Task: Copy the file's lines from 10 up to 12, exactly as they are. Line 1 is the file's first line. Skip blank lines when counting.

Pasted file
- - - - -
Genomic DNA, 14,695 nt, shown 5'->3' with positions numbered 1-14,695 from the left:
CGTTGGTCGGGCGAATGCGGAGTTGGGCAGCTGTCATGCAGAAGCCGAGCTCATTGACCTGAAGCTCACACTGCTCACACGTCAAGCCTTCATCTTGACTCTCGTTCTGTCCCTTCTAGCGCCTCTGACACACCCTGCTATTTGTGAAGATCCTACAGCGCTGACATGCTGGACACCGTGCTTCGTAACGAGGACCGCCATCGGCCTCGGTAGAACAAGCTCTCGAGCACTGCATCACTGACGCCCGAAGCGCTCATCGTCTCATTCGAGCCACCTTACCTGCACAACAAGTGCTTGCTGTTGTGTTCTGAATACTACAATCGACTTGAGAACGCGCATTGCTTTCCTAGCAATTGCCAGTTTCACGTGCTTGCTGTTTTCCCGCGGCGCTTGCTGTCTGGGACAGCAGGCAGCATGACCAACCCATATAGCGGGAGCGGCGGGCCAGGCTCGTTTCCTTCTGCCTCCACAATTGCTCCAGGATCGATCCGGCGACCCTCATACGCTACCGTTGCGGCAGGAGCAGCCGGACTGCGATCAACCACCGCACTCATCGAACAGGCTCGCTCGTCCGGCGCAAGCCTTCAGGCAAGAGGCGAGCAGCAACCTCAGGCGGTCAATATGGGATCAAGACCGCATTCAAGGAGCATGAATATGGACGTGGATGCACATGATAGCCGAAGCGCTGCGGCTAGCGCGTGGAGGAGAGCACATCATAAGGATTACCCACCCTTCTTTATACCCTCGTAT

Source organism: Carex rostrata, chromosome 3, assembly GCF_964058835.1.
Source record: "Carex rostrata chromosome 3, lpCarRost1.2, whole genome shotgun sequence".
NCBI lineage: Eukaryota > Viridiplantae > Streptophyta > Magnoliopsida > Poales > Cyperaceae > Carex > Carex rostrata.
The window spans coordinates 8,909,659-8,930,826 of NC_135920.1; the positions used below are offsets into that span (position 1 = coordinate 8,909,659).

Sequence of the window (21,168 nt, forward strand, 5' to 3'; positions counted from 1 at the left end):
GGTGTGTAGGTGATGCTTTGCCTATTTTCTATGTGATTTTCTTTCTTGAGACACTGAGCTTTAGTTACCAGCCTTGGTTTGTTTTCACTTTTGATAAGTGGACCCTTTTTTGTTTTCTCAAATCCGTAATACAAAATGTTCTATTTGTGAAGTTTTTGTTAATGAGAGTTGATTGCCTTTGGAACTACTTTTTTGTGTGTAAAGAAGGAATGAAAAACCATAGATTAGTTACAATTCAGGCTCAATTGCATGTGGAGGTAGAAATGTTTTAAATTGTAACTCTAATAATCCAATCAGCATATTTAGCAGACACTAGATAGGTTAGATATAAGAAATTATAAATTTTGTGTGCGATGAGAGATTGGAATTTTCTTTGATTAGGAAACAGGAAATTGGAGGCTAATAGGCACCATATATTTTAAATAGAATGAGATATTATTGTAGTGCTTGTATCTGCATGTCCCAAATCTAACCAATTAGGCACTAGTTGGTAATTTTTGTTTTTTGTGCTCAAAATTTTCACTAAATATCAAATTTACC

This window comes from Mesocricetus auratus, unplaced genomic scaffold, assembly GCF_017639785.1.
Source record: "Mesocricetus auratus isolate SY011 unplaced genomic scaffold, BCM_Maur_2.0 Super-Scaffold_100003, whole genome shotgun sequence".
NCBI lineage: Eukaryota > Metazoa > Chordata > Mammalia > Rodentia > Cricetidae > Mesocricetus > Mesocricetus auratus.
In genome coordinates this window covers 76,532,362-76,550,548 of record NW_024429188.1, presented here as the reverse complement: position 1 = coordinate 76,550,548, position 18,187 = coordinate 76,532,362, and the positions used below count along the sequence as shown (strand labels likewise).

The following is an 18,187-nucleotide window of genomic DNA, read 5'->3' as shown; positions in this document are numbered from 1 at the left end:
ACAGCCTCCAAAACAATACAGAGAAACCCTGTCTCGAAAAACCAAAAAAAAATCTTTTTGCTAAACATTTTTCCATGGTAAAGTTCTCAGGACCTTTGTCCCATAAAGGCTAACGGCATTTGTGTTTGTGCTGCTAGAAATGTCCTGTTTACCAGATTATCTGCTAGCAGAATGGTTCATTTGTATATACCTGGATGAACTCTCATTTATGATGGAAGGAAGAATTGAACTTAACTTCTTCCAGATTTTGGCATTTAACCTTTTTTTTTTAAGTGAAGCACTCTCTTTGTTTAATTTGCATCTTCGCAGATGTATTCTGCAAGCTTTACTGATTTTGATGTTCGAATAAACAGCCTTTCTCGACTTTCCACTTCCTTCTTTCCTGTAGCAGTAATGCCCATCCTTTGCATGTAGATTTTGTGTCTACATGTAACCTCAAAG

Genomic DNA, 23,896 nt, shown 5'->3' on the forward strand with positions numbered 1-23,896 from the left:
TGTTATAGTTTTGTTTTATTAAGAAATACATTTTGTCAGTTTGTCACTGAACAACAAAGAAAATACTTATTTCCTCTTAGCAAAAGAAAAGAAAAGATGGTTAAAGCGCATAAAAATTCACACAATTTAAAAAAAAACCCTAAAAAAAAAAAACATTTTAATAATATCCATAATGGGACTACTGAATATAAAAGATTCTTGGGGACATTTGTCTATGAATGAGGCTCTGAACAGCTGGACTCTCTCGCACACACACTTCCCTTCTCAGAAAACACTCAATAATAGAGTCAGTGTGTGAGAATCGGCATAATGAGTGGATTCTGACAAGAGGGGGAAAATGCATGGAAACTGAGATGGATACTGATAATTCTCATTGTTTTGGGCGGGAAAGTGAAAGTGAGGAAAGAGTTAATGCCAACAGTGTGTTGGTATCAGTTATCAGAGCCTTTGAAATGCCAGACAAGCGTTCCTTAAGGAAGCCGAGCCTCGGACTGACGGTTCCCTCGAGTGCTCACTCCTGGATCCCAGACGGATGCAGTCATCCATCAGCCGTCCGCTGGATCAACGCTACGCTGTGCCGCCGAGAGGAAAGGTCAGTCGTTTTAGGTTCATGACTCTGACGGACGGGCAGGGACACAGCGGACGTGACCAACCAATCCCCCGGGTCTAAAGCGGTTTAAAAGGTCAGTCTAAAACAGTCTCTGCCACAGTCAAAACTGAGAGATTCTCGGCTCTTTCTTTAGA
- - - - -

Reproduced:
Source record: "Mesocricetus auratus isolate SY011 unplaced genomic scaffold, BCM_Maur_2.0 Super-Scaffold_100003, whole genome shotgun sequence".
NCBI lineage: Eukaryota > Metazoa > Chordata > Mammalia > Rodentia > Cricetidae > Mesocricetus > Mesocricetus auratus.
In genome coordinates this window covers 76,532,362-76,550,548 of record NW_024429188.1, presented here as the reverse complement: position 1 = coordinate 76,550,548, position 18,187 = coordinate 76,532,362, and the positions used below count along the sequence as shown (strand labels likewise).